Sadly, It Was The Whitewash We Expected
Feb 4, 1999 - Karin Helmstaedt
LAUSANNE - The final day of the World Conference on Doping in Sport left the world's media in stunned disbelief. It left them wondering what, apart from wasting reems of paper, had actually been accomplished.
Not much. On Thursday 580 delegates received a draft declaration put together the night before by members of the IOC executive. Before anything was said, IOC President Samaranch praised the draft as a "great victory for clean sport."
A morning of conflicting discussions followed, as many delegates struggled to digest a document they had received upon entering the room. According to its terms, the heavyweight Soccer Federation had succeeded in pressuring the other international federations into backing down on the issue of 2 year minimum sanctions. The draft proposed 2 year sanction with a flexibility clause for "exceptional circumstances."
American Mark Sisson, chairman of the International Triathlon Federation's Doping Commission, questioned the lack of a voting process and expressed his dissatisfaction with the proceedings.
"I expected more from this conference, and I think a lot of the IFs expected more," he said. "The outcome of the meeting was predetermined, and in that respect, if all we were going to do was reach a consensus, we could have done it by fax or phone and saved thousands of dollars."
Indeed the frustration was rife if largely subdued by what Wade Exum called "typical IOC process." The USOC Doping Committtee delegate said, "It's a process where you're trying to bring a diverse group and a lot of diverse issues together....they just put stuff out there and it gets gone over and looked at and people come to an agreement. It seems to work for them."
He went on, "The draft is very broad, very general, but that's not where the accomplishments are going to be. The accomplishments will be in the work that gets done later."
At the end of the day, Samaranch railroaded the declaration through in true totalitarian fashion. To his question "Agreed?" came a smattering of uneasy applause.
Even two days of stinging statements by European and American politicians were unable to exact a shred of humility from the IOC boss. Instead of accepting the lack of confidence displayed in his leadership and his committee, he glossed over the criticism with flowery statements of the IOC's success at the conference, apparently determined not to relinquish one thread of his power.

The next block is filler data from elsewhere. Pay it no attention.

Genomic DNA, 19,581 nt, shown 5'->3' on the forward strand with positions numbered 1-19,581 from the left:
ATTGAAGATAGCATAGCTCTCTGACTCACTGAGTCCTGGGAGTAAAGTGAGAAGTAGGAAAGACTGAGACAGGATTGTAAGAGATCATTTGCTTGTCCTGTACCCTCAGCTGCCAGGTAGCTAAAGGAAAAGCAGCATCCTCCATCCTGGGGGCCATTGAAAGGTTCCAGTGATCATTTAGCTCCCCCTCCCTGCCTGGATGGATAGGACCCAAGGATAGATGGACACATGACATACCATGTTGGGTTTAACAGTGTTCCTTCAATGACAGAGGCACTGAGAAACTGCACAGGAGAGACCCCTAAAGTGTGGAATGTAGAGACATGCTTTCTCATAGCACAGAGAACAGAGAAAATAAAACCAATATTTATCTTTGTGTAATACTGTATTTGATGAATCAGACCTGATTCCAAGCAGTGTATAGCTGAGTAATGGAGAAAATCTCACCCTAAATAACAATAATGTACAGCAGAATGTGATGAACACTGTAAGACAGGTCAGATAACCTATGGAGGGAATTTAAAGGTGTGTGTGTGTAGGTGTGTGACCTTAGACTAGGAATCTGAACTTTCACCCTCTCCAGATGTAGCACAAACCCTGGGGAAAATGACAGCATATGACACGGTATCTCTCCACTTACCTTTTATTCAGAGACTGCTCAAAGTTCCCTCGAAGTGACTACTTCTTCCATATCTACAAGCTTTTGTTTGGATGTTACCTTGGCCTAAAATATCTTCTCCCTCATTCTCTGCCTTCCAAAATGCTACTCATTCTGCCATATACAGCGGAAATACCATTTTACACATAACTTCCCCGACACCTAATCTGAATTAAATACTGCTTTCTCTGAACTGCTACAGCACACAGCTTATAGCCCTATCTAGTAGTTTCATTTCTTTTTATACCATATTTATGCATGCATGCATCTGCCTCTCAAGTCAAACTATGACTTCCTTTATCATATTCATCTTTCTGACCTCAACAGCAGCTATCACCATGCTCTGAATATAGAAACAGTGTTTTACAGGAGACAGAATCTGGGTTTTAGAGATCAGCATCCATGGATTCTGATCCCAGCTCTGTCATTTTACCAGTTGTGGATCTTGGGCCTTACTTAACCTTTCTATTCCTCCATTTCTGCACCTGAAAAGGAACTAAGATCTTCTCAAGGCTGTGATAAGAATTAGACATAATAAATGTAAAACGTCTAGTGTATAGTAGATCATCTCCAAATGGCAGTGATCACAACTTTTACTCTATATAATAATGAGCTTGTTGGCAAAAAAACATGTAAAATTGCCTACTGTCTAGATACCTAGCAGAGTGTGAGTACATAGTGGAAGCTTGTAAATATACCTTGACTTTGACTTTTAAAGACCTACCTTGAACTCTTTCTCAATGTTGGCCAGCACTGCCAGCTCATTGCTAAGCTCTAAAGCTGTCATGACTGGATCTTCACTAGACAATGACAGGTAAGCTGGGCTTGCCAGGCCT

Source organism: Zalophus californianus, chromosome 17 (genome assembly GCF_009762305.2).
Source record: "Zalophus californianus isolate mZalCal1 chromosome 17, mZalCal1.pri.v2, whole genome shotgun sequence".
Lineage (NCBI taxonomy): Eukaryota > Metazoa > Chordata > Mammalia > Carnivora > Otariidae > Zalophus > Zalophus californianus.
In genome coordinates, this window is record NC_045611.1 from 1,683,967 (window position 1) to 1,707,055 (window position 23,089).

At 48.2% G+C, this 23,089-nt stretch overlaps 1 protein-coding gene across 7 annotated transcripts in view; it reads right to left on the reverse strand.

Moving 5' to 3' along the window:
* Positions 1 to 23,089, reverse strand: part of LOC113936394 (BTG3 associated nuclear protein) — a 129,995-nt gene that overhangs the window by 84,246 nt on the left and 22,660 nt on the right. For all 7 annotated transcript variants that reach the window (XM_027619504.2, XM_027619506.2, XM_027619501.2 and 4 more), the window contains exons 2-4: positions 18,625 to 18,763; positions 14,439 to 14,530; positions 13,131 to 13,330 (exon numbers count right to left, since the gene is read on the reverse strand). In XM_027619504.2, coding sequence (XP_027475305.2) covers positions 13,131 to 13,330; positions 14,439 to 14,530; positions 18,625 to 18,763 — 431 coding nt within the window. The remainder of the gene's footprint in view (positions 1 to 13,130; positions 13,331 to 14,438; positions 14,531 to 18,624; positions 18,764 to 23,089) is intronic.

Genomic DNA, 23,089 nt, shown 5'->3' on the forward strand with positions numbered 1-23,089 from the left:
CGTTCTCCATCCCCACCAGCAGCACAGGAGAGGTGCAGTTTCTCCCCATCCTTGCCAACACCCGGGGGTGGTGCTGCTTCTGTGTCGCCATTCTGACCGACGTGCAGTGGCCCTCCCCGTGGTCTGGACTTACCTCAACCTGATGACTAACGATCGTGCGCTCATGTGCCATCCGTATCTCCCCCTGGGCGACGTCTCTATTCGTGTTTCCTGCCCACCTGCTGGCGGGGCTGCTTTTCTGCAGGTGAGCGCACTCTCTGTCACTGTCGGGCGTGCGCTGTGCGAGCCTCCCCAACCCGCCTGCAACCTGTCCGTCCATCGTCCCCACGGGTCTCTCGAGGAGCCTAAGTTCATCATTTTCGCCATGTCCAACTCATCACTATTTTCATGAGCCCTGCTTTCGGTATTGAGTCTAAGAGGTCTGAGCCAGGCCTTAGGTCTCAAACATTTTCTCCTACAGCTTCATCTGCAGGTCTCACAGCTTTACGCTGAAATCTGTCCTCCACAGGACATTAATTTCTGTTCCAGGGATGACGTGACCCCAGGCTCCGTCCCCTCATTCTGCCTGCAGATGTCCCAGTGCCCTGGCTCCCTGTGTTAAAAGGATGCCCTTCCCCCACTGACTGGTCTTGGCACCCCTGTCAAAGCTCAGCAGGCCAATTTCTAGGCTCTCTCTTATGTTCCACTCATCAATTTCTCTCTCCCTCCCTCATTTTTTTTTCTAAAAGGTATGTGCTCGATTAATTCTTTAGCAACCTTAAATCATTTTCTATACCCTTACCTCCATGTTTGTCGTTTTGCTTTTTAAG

The final declaration adopted included the extension of the Olympic oath to coaches and other officials, the "harmonization" of sanctions (minimum 2 year sanction with the flexibility clause for "exceptional circumstances"), and the commitment to create the independent anti-doping agency.
A working group-the composition of which is still a mystery-will meet in the next three months to define the structure, mission and financing of the agency. As promised, the IOC has pledged an initial sum of 25 million dollars to get it started.
Afterward British Sport Minister Tony Banks made a statement on behalf of his government and the European Sport Ministers saying," We don't see ourselves as parties to the final declaration as currently drafted. We cannot agree with the paragraph on sanctions, which is both minimalist and permissive. It undermines the proposed 2 year ban."
He concluded by saying, "We are prepared to consult with the IOC in terms of harmonising legislation relative to doping, but the responsibility for such legislation belongs to national governments."
Danish Sport Minister, Elsebeth Gerner Nielsen, reacted angrily saying, "Now the IOC has proved that they don't have the power or the will to take care of the fight against doping."
Andrew Jennings, the most celebrated Olympic critic, just shook his head and said, "They just don't get it. Day after Day they just don't get it."
Canadian officials jumped onto the bandwagon of acceptance, congratulating themselves on their inclusion of athletes in their delegation. COA President Carol-Anne Letheran said it was "the tip of the iceberg and a beginning," but that they were satisfied to be coming out of the conference "having accomplished what we wanted to."
Dick Pound went so far as to say he could still imagine Samaranch as the head of the anti-doping agency.....proof that the battle for credible leadership and action is far from over.